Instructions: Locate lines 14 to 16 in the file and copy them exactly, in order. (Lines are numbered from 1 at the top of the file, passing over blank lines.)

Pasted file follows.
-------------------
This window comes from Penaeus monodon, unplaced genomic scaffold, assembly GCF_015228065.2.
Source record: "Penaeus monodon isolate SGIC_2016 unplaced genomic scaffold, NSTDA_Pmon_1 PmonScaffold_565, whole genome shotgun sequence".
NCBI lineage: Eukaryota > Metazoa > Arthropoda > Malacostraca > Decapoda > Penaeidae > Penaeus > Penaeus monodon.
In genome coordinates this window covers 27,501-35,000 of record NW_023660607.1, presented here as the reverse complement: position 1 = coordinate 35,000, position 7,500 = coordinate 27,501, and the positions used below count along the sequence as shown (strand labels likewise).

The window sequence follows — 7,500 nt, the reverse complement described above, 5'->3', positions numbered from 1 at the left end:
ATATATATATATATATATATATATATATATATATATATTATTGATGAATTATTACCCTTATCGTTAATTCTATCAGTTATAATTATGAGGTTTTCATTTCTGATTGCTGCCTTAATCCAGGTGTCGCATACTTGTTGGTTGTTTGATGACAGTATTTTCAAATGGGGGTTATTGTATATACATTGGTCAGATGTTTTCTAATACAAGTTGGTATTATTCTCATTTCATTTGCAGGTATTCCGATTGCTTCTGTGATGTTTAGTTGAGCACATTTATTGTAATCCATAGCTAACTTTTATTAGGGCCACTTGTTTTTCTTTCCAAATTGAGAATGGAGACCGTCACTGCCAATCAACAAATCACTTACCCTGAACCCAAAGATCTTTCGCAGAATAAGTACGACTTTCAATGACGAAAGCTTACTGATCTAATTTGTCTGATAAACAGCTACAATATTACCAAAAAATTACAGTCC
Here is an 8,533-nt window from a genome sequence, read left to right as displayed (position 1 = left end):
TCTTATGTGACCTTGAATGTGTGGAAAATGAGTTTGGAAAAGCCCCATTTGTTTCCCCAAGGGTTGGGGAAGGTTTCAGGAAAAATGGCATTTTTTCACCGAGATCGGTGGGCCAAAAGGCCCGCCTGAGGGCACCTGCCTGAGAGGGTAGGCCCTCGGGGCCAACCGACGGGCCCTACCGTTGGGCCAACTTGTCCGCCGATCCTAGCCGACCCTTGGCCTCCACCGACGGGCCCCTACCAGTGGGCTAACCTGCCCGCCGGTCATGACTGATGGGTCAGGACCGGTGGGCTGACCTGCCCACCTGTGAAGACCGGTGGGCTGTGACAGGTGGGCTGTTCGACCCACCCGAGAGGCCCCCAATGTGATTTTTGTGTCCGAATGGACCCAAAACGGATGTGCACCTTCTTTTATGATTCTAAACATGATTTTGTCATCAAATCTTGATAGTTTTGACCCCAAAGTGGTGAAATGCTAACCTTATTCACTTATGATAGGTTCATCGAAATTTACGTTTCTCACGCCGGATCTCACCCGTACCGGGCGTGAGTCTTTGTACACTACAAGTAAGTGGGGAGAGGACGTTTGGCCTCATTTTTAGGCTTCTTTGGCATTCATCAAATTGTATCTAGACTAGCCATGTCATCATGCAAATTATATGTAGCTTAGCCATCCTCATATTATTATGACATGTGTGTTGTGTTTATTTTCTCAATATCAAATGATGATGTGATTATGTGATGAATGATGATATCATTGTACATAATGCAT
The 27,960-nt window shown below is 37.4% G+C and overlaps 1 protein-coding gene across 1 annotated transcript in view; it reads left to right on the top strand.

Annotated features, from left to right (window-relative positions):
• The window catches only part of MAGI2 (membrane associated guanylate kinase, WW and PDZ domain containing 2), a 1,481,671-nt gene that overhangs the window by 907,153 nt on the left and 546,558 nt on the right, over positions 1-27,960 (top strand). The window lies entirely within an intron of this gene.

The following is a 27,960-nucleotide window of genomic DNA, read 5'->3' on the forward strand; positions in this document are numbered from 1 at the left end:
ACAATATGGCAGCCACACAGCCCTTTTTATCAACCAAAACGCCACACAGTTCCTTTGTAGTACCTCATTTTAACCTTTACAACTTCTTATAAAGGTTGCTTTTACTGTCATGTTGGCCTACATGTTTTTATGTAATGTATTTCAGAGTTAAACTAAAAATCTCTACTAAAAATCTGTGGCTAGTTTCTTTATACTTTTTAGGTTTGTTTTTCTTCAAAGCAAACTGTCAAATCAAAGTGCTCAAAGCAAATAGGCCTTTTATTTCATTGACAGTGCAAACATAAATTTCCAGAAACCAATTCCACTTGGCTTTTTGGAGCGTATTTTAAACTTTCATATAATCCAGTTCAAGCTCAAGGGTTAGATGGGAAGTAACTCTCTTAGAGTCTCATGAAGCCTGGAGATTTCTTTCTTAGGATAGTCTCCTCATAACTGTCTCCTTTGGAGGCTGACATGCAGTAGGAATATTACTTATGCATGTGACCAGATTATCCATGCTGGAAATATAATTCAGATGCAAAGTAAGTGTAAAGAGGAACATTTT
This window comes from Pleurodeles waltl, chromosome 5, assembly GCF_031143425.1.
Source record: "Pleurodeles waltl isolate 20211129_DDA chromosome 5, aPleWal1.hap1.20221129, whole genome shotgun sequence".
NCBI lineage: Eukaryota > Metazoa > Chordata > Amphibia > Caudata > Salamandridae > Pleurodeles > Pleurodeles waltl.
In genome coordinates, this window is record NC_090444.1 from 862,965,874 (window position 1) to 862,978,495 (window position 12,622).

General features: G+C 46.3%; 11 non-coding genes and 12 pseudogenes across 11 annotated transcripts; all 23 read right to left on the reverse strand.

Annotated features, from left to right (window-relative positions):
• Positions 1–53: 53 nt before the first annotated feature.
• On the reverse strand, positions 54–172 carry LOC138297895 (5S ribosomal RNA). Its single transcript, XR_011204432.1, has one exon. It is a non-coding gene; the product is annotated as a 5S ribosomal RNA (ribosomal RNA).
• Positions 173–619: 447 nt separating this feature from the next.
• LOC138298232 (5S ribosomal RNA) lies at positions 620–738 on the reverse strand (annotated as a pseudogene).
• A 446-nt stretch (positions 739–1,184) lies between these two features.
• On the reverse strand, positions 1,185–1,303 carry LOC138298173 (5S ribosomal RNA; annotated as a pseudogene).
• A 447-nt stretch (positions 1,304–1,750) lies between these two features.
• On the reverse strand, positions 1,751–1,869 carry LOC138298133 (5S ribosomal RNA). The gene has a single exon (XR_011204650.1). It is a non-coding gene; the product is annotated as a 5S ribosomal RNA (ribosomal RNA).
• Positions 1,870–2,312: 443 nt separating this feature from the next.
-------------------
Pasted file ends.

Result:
This window comes from Pleurodeles waltl, chromosome 5, assembly GCF_031143425.1.
Source record: "Pleurodeles waltl isolate 20211129_DDA chromosome 5, aPleWal1.hap1.20221129, whole genome shotgun sequence".
NCBI lineage: Eukaryota > Metazoa > Chordata > Amphibia > Caudata > Salamandridae > Pleurodeles > Pleurodeles waltl.